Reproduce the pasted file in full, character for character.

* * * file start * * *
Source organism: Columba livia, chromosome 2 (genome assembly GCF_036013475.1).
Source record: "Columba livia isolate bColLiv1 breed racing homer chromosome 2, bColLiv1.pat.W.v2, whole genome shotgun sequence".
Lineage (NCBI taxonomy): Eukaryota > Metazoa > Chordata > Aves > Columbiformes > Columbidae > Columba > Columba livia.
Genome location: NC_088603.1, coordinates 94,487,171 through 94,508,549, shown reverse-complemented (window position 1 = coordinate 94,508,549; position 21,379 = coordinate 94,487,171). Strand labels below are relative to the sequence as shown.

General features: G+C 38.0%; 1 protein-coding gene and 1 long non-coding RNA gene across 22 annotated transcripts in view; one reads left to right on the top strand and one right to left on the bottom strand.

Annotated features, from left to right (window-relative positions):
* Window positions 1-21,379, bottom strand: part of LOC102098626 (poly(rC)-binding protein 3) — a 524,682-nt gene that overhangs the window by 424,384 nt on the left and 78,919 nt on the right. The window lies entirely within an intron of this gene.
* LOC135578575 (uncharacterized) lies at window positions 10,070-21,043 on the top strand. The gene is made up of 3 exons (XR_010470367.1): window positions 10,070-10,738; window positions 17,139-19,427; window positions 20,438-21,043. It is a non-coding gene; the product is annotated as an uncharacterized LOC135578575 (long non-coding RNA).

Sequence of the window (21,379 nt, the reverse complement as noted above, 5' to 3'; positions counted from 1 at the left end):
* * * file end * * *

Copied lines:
Source organism: Columba livia, chromosome 2 (genome assembly GCF_036013475.1).
Source record: "Columba livia isolate bColLiv1 breed racing homer chromosome 2, bColLiv1.pat.W.v2, whole genome shotgun sequence".
Lineage (NCBI taxonomy): Eukaryota > Metazoa > Chordata > Aves > Columbiformes > Columbidae > Columba > Columba livia.
Genome location: NC_088603.1, coordinates 94,487,171 through 94,508,549, shown reverse-complemented (window position 1 = coordinate 94,508,549; position 21,379 = coordinate 94,487,171). Strand labels below are relative to the sequence as shown.

General features: G+C 38.0%; 1 protein-coding gene and 1 long non-coding RNA gene across 22 annotated transcripts in view; one reads left to right on the top strand and one right to left on the bottom strand.

Annotated features, from left to right (window-relative positions):
* Window positions 1-21,379, bottom strand: part of LOC102098626 (poly(rC)-binding protein 3) — a 524,682-nt gene that overhangs the window by 424,384 nt on the left and 78,919 nt on the right. The window lies entirely within an intron of this gene.
* LOC135578575 (uncharacterized) lies at window positions 10,070-21,043 on the top strand. The gene is made up of 3 exons (XR_010470367.1): window positions 10,070-10,738; window positions 17,139-19,427; window positions 20,438-21,043. It is a non-coding gene; the product is annotated as an uncharacterized LOC135578575 (long non-coding RNA).

Sequence of the window (21,379 nt, the reverse complement as noted above, 5' to 3'; positions counted from 1 at the left end):